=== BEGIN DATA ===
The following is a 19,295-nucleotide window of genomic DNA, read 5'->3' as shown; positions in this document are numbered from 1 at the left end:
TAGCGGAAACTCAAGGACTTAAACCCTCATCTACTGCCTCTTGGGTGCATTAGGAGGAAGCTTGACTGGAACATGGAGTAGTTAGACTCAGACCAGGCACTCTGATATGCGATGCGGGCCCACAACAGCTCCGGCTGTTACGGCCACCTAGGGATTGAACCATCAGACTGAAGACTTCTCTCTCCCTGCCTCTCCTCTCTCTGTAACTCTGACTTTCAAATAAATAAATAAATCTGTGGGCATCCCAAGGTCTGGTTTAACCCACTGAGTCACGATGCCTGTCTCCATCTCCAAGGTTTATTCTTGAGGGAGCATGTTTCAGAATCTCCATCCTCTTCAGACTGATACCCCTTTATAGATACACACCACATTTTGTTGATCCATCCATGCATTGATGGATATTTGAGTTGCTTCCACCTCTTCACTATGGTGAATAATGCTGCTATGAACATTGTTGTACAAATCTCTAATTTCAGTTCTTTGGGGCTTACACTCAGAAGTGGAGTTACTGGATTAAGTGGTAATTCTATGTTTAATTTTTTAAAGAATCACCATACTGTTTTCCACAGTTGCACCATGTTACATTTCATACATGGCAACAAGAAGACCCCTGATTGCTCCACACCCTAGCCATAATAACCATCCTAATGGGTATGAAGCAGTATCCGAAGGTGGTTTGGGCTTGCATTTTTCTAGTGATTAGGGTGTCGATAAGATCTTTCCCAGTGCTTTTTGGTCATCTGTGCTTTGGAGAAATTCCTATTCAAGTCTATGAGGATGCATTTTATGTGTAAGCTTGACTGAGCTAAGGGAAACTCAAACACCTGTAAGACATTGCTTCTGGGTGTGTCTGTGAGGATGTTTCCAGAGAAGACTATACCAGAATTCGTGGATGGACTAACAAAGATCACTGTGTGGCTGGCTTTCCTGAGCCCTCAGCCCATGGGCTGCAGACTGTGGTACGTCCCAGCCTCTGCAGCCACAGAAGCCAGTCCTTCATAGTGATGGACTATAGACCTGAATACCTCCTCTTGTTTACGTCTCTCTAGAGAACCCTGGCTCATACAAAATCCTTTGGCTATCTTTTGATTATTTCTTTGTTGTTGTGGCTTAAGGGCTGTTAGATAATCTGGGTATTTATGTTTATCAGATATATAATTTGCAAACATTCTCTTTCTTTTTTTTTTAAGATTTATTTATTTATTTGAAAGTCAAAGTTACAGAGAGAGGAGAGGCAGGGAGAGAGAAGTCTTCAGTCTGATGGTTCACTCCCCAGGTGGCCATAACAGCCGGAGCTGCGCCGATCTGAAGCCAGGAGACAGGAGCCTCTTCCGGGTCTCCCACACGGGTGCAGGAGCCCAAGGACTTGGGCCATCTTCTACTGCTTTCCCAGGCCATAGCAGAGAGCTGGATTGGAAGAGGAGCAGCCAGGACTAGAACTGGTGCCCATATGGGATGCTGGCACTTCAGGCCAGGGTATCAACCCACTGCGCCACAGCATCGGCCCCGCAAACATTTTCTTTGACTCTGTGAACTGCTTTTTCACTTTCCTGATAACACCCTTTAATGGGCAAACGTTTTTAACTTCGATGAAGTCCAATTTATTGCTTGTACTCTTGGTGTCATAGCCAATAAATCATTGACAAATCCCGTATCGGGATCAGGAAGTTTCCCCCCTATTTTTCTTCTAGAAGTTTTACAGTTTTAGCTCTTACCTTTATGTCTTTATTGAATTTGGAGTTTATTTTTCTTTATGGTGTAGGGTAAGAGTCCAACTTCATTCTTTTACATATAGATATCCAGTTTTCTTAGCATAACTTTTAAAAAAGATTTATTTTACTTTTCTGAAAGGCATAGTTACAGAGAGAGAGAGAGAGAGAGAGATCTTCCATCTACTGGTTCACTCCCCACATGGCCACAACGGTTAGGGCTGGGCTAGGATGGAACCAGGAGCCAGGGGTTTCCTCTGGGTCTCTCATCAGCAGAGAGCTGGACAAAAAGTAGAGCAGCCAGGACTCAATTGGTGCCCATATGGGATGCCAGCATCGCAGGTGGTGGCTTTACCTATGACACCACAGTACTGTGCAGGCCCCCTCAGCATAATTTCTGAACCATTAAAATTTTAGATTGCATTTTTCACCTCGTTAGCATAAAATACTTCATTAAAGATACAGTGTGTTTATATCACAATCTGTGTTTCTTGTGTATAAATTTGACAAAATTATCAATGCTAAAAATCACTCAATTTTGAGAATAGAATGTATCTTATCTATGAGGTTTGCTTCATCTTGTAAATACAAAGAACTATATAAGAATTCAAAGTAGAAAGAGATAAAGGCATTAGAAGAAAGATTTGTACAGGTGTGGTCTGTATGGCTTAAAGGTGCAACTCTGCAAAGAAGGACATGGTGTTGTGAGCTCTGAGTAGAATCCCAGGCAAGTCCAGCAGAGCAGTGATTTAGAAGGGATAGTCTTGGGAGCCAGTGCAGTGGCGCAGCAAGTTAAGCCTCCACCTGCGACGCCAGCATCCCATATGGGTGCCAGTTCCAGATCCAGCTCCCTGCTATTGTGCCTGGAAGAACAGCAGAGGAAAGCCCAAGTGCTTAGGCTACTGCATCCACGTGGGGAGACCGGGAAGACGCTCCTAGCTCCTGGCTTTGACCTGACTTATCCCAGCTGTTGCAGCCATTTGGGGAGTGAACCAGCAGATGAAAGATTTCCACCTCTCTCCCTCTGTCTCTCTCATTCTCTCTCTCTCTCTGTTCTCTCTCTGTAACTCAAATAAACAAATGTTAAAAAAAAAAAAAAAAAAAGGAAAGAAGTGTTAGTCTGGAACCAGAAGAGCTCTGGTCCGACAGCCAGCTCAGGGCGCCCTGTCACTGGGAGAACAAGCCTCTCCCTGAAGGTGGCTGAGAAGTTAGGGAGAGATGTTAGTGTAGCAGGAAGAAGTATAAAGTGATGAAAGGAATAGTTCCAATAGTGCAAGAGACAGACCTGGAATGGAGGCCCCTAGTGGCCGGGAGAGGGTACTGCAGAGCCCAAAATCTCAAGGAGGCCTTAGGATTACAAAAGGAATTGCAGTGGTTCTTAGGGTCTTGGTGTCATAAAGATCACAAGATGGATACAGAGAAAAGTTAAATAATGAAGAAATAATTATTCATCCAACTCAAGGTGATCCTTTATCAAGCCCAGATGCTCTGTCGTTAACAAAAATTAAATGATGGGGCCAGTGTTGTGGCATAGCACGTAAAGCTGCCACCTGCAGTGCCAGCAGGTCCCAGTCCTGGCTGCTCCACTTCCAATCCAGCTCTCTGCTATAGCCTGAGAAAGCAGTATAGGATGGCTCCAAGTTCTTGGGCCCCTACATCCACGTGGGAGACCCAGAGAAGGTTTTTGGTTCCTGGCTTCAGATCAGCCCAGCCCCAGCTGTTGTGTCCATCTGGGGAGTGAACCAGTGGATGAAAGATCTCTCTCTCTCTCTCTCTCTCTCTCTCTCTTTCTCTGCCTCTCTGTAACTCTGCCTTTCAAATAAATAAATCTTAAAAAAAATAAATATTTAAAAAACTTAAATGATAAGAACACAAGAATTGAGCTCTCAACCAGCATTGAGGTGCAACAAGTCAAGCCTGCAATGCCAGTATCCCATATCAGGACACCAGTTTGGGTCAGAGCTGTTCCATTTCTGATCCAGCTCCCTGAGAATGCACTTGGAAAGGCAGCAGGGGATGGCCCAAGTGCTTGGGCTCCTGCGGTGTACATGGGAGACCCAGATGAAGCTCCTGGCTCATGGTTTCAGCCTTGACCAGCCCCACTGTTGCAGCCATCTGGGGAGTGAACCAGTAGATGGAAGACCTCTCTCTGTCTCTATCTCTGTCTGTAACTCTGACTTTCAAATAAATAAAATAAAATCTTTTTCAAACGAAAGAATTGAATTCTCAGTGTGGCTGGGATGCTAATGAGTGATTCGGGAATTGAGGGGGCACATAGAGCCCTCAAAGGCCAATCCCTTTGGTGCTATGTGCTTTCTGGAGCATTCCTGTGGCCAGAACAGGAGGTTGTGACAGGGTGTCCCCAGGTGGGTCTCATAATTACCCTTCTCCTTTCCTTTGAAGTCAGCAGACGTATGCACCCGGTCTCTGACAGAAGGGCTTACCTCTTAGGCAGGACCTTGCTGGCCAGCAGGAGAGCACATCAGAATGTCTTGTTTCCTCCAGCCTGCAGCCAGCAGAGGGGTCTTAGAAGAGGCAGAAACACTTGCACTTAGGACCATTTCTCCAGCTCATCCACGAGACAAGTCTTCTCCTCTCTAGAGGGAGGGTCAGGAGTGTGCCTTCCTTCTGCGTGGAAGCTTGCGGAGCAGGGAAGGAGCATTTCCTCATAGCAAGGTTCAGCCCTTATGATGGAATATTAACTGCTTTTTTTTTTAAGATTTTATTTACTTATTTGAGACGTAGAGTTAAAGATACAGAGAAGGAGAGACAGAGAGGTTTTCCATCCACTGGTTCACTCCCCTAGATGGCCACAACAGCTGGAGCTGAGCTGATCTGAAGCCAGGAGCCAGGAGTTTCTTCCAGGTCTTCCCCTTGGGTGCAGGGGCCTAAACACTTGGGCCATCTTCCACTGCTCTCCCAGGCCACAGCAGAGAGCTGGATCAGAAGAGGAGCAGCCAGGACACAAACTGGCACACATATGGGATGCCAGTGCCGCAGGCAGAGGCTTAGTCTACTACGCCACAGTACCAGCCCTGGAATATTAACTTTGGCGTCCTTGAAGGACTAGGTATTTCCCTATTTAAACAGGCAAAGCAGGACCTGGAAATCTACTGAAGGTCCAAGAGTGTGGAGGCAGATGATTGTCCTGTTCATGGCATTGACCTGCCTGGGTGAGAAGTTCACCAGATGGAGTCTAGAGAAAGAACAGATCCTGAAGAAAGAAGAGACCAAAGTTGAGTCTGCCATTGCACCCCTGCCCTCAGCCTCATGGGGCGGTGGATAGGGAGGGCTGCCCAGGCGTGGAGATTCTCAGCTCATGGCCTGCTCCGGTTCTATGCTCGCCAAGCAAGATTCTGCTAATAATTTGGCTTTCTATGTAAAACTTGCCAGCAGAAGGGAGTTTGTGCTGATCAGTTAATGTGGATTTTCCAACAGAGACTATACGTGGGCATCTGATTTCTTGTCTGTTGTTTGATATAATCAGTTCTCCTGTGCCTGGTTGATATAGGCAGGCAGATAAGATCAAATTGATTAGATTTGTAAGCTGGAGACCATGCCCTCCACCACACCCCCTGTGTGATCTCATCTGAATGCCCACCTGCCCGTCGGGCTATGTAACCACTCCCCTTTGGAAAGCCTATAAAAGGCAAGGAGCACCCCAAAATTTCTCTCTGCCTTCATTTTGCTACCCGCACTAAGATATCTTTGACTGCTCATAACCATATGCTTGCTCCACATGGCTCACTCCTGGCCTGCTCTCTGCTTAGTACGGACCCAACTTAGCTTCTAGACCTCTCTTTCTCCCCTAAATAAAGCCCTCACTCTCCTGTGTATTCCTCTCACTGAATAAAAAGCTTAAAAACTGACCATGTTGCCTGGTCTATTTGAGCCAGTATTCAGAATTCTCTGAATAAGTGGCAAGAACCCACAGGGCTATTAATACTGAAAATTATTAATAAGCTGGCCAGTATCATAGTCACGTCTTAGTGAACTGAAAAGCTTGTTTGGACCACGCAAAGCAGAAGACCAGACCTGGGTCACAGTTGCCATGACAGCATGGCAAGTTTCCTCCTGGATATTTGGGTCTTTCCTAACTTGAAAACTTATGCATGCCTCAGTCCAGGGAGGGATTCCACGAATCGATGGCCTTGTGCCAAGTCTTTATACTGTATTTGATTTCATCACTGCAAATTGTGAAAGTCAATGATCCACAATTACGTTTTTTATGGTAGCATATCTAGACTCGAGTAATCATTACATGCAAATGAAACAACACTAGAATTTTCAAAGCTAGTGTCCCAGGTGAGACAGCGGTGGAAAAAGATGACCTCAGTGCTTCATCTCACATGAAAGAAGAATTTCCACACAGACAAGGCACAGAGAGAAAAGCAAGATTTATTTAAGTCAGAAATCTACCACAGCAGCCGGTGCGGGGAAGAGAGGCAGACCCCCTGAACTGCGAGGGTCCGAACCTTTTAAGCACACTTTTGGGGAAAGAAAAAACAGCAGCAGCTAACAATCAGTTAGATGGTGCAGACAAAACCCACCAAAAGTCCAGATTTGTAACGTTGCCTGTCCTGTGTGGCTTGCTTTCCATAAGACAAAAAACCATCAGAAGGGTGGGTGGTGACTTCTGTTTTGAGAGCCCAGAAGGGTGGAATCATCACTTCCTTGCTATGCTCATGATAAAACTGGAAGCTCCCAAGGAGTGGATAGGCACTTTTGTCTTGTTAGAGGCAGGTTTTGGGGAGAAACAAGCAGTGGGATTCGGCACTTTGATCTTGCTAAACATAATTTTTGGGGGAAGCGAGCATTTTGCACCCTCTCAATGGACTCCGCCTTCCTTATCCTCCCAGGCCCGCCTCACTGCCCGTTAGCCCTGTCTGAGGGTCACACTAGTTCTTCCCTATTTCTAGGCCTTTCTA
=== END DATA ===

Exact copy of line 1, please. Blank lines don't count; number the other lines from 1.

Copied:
The following is a 19,295-nucleotide window of genomic DNA, read 5'->3' as shown; positions in this document are numbered from 1 at the left end: